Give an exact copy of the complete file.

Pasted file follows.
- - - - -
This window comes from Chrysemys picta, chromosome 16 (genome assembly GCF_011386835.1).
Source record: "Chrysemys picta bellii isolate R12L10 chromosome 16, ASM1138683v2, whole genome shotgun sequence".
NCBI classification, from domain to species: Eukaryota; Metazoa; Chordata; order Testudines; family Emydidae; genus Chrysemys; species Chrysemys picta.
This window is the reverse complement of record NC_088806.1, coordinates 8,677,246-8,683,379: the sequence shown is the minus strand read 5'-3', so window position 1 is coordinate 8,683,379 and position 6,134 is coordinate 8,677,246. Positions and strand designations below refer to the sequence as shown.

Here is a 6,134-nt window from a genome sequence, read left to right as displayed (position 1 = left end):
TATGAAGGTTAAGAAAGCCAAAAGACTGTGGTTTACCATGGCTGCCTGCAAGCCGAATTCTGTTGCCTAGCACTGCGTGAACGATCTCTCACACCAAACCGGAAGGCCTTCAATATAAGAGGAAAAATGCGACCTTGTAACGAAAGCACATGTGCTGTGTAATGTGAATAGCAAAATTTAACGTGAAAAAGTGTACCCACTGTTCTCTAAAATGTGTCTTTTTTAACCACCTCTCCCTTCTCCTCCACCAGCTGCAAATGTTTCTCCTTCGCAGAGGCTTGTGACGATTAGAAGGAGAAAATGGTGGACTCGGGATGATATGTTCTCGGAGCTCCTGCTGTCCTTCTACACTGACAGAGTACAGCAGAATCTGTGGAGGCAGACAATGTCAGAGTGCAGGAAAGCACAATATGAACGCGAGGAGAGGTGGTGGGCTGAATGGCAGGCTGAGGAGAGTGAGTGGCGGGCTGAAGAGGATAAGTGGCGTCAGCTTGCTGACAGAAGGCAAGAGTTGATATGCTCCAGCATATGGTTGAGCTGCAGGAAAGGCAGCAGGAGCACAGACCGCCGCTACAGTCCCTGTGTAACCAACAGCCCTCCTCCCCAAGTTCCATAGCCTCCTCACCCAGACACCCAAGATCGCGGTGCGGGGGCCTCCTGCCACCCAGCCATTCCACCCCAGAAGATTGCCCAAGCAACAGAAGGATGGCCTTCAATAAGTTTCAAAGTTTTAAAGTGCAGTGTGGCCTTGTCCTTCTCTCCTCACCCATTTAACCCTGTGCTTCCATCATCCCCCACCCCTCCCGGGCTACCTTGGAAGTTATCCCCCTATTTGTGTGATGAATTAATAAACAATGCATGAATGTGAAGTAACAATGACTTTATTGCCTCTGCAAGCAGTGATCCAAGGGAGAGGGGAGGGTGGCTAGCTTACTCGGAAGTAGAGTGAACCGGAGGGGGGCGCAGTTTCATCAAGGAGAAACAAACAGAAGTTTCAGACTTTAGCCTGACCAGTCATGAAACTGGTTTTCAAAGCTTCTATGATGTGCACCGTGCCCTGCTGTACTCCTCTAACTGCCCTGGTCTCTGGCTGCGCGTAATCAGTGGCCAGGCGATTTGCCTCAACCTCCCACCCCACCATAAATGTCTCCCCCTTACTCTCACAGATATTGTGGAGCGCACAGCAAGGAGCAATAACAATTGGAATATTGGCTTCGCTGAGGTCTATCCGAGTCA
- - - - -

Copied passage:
This window comes from Chrysemys picta, chromosome 16 (genome assembly GCF_011386835.1).
Source record: "Chrysemys picta bellii isolate R12L10 chromosome 16, ASM1138683v2, whole genome shotgun sequence".
NCBI classification, from domain to species: Eukaryota; Metazoa; Chordata; order Testudines; family Emydidae; genus Chrysemys; species Chrysemys picta.
This window is the reverse complement of record NC_088806.1, coordinates 8,677,246-8,683,379: the sequence shown is the minus strand read 5'-3', so window position 1 is coordinate 8,683,379 and position 6,134 is coordinate 8,677,246. Positions and strand designations below refer to the sequence as shown.

Here is a 6,134-nt window from a genome sequence, read left to right as displayed (position 1 = left end):
TATGAAGGTTAAGAAAGCCAAAAGACTGTGGTTTACCATGGCTGCCTGCAAGCCGAATTCTGTTGCCTAGCACTGCGTGAACGATCTCTCACACCAAACCGGAAGGCCTTCAATATAAGAGGAAAAATGCGACCTTGTAACGAAAGCACATGTGCTGTGTAATGTGAATAGCAAAATTTAACGTGAAAAAGTGTACCCACTGTTCTCTAAAATGTGTCTTTTTTAACCACCTCTCCCTTCTCCTCCACCAGCTGCAAATGTTTCTCCTTCGCAGAGGCTTGTGACGATTAGAAGGAGAAAATGGTGGACTCGGGATGATATGTTCTCGGAGCTCCTGCTGTCCTTCTACACTGACAGAGTACAGCAGAATCTGTGGAGGCAGACAATGTCAGAGTGCAGGAAAGCACAATATGAACGCGAGGAGAGGTGGTGGGCTGAATGGCAGGCTGAGGAGAGTGAGTGGCGGGCTGAAGAGGATAAGTGGCGTCAGCTTGCTGACAGAAGGCAAGAGTTGATATGCTCCAGCATATGGTTGAGCTGCAGGAAAGGCAGCAGGAGCACAGACCGCCGCTACAGTCCCTGTGTAACCAACAGCCCTCCTCCCCAAGTTCCATAGCCTCCTCACCCAGACACCCAAGATCGCGGTGCGGGGGCCTCCTGCCACCCAGCCATTCCACCCCAGAAGATTGCCCAAGCAACAGAAGGATGGCCTTCAATAAGTTTCAAAGTTTTAAAGTGCAGTGTGGCCTTGTCCTTCTCTCCTCACCCATTTAACCCTGTGCTTCCATCATCCCCCACCCCTCCCGGGCTACCTTGGAAGTTATCCCCCTATTTGTGTGATGAATTAATAAACAATGCATGAATGTGAAGTAACAATGACTTTATTGCCTCTGCAAGCAGTGATCCAAGGGAGAGGGGAGGGTGGCTAGCTTACTCGGAAGTAGAGTGAACCGGAGGGGGGCGCAGTTTCATCAAGGAGAAACAAACAGAAGTTTCAGACTTTAGCCTGACCAGTCATGAAACTGGTTTTCAAAGCTTCTATGATGTGCACCGTGCCCTGCTGTACTCCTCTAACTGCCCTGGTCTCTGGCTGCGCGTAATCAGTGGCCAGGCGATTTGCCTCAACCTCCCACCCCACCATAAATGTCTCCCCCTTACTCTCACAGATATTGTGGAGCGCACAGCAAGGAGCAATAACAATTGGAATATTGGCTTCGCTGAGGTCTATCCGAGTCA